It was William Chorley's proposal to the Railway Commissioners that brought about the building of a platform between Epping and Beecroft, thus saving himself a sulky trip twice a day to Epping. He paid the Commissioners £100 of the £260 cost of the overhead bridge, and George Rattray (who owned a large property between Beecroft Road and The Crescent which William Harris was to purchase a few years later and named ‘Edensor’ also paid £100. Chorley chose the site, close to his home, and gave the platform the name ‘Cheltenham’, remembering the fine Georgian spa town in Gloucestershire which he had left to come to Australia. With nostalgia, and perhaps with a vision of another Cheltenham in Sydney, he named the roads in his subdivision ‘The Promenade’ after the main wide, tree-lined street of the English town and ‘The Boulevard’. The road running along the western side of the railway line had been known as Carlingford Road and it became Chorley Crescent and later The Crescent. Kent Road running from the overhead bridge at the new platform to William Kent’s Epping grant became Cheltenham Road. Chorley sought to maintain a high standard of residential development in his sub-divided land after 1910 by stipulating precise requirements in his covenants. There was to be one house per lot, no commerce or industry, and houses of a good character. 
It was generally thought that homes would soon be built on the eastern side of the line close to the new station, but it was not until 1925 that the first house was constructed there, being built by Chorley for his daughter Alice.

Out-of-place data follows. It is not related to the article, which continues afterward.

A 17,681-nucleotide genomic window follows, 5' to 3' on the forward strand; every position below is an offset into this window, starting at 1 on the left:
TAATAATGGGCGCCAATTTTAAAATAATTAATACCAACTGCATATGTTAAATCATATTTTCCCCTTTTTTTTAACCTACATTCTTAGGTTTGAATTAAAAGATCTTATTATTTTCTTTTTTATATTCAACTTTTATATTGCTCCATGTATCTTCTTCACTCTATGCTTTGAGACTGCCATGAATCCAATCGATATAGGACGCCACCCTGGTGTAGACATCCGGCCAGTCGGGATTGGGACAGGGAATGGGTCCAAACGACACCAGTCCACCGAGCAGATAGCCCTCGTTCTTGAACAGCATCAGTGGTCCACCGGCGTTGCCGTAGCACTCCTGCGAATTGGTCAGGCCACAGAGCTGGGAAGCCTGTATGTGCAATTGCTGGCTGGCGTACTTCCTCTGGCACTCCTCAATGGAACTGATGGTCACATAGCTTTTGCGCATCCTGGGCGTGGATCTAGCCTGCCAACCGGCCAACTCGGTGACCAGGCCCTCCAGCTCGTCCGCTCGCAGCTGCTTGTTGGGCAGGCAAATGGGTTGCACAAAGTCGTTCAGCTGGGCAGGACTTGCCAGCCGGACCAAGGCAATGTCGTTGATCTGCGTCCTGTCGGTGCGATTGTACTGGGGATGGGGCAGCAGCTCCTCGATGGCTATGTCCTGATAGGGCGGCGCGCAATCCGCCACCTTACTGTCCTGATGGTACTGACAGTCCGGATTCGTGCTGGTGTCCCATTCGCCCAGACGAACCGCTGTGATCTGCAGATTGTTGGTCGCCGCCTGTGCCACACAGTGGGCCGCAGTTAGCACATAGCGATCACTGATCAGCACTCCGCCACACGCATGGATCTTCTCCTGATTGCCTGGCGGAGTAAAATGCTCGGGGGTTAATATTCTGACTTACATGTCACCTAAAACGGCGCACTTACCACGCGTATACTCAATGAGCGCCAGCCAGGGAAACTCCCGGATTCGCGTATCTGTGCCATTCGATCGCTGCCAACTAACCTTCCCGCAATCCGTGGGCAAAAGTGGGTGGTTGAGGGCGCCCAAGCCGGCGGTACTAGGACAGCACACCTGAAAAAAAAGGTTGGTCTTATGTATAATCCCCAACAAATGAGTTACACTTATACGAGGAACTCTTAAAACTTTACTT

Lily and William had seven daughters and two sons, born between 1882 and 1903. Their sons Henry and William (Bill) attended Sydney Grammar School before working with their father in the tailoring firm. The elder girls went to Beecroft Public School and Sydney Girls’ High School, and the youngest, Ethel, to Miss Long’s Beecroft College before travelling to the recently built Presbyterian Ladies’ College at Pymble. All the daughters married except (Lily) May, who lived at home with her parents. William Chorley was a good provider for his children, and built homes nearby for five of them, in The Crescent opposite the station in 1904 and 1909, and in Cheltenham Road east of the station after 1924. 
The house ‘Mount Pleasant’ on high land with a long view south was a two storey timber construction with an iron roof and verandas on three sides. The main bedroom and a library were on the ground floor and four more bedrooms on the upper floor. In 1920 alterations
were made, with the front and side verandas replaced with a larger veranda and a sleep-out above. The lower walls of the extension were of sandstone. A stone wall was built around the property, with an iron top on the Cheltenham Road and The Crescent walls, and a full stone wall along The Promenade boundary for privacy. The stone came from Chorley’s quarry across the line close to Sutherland and Cobran Roads.
A large garden, including a conservatory, was established when the house was built and an orchard planted with many kinds of fruit, as well as Macadamia nuts and several varieties of grapes. The first consignment of fruit sent from the new Cheltenham station to the Sydney markets was a dozen cases of apricots and plums from the ‘Mount Pleasant’ orchard (1898). There were cows and horses in the paddocks and stables and sheds for the sulkies, buggies
and four-wheelers. Maize and oats were grown for fodder. The gardener lived in quarters above a workshop and two extra gardeners were often employed. A tennis court was laid out early, and in 1920, when William retired, a bowling green and croquet lawn were laid out between the house and The Promenade. 
For all of his life William loved large dogs, and one special favourite was Nero, a handsome Newfoundland. A small lightweight cart and harness was made for Nero to pull the youngest child, Ethel, around the garden. In keeping with the theme of the English Cheltenham, William planted Scotch pines along both sides of the railway line near his home, and when in 1900 one hundred ornamental trees from the Forestry Department were requested by the Progress Association, he undertook to oversee their planting in Cheltenham streets.